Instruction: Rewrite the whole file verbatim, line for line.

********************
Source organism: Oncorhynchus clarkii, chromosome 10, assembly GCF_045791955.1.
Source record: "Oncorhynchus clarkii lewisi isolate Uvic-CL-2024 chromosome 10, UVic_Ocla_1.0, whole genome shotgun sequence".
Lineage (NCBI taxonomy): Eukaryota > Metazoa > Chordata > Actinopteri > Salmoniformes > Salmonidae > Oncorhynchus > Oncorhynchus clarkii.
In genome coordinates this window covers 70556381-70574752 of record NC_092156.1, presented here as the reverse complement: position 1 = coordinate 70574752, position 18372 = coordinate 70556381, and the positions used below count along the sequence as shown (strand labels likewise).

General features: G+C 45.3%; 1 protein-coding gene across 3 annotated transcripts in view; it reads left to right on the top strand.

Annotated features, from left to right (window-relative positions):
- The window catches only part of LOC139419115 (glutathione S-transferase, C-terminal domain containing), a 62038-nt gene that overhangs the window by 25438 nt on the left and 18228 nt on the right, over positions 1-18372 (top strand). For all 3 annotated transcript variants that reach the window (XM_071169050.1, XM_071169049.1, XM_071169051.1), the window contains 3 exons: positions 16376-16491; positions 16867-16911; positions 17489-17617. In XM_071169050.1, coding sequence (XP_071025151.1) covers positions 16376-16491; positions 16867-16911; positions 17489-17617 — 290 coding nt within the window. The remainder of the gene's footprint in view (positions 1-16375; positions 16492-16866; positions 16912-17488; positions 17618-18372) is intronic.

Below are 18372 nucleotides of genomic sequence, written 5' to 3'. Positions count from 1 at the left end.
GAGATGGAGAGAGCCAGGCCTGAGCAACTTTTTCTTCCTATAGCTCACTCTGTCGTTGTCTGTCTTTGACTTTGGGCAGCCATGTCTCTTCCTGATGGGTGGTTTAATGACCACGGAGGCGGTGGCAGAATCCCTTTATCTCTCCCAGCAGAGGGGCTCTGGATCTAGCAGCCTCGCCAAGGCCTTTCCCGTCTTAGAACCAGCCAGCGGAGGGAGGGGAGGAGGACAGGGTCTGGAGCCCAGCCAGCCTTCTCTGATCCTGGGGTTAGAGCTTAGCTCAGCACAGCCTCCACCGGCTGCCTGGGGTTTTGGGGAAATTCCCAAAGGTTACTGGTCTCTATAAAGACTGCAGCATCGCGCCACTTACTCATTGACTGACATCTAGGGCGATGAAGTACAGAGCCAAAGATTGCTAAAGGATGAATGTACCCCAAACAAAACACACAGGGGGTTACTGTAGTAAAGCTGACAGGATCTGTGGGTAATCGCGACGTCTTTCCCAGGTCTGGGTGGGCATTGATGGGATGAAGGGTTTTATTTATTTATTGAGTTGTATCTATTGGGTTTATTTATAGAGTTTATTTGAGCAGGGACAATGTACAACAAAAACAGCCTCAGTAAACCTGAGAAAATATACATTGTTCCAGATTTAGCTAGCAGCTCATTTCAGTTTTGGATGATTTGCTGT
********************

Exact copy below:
Source organism: Oncorhynchus clarkii, chromosome 10, assembly GCF_045791955.1.
Source record: "Oncorhynchus clarkii lewisi isolate Uvic-CL-2024 chromosome 10, UVic_Ocla_1.0, whole genome shotgun sequence".
Lineage (NCBI taxonomy): Eukaryota > Metazoa > Chordata > Actinopteri > Salmoniformes > Salmonidae > Oncorhynchus > Oncorhynchus clarkii.
In genome coordinates this window covers 70556381-70574752 of record NC_092156.1, presented here as the reverse complement: position 1 = coordinate 70574752, position 18372 = coordinate 70556381, and the positions used below count along the sequence as shown (strand labels likewise).

General features: G+C 45.3%; 1 protein-coding gene across 3 annotated transcripts in view; it reads left to right on the top strand.

Annotated features, from left to right (window-relative positions):
- The window catches only part of LOC139419115 (glutathione S-transferase, C-terminal domain containing), a 62038-nt gene that overhangs the window by 25438 nt on the left and 18228 nt on the right, over positions 1-18372 (top strand). For all 3 annotated transcript variants that reach the window (XM_071169050.1, XM_071169049.1, XM_071169051.1), the window contains 3 exons: positions 16376-16491; positions 16867-16911; positions 17489-17617. In XM_071169050.1, coding sequence (XP_071025151.1) covers positions 16376-16491; positions 16867-16911; positions 17489-17617 — 290 coding nt within the window. The remainder of the gene's footprint in view (positions 1-16375; positions 16492-16866; positions 16912-17488; positions 17618-18372) is intronic.

Below are 18372 nucleotides of genomic sequence, written 5' to 3'. Positions count from 1 at the left end.
GAGATGGAGAGAGCCAGGCCTGAGCAACTTTTTCTTCCTATAGCTCACTCTGTCGTTGTCTGTCTTTGACTTTGGGCAGCCATGTCTCTTCCTGATGGGTGGTTTAATGACCACGGAGGCGGTGGCAGAATCCCTTTATCTCTCCCAGCAGAGGGGCTCTGGATCTAGCAGCCTCGCCAAGGCCTTTCCCGTCTTAGAACCAGCCAGCGGAGGGAGGGGAGGAGGACAGGGTCTGGAGCCCAGCCAGCCTTCTCTGATCCTGGGGTTAGAGCTTAGCTCAGCACAGCCTCCACCGGCTGCCTGGGGTTTTGGGGAAATTCCCAAAGGTTACTGGTCTCTATAAAGACTGCAGCATCGCGCCACTTACTCATTGACTGACATCTAGGGCGATGAAGTACAGAGCCAAAGATTGCTAAAGGATGAATGTACCCCAAACAAAACACACAGGGGGTTACTGTAGTAAAGCTGACAGGATCTGTGGGTAATCGCGACGTCTTTCCCAGGTCTGGGTGGGCATTGATGGGATGAAGGGTTTTATTTATTTATTGAGTTGTATCTATTGGGTTTATTTATAGAGTTTATTTGAGCAGGGACAATGTACAACAAAAACAGCCTCAGTAAACCTGAGAAAATATACATTGTTCCAGATTTAGCTAGCAGCTCATTTCAGTTTTGGATGATTTGCTGT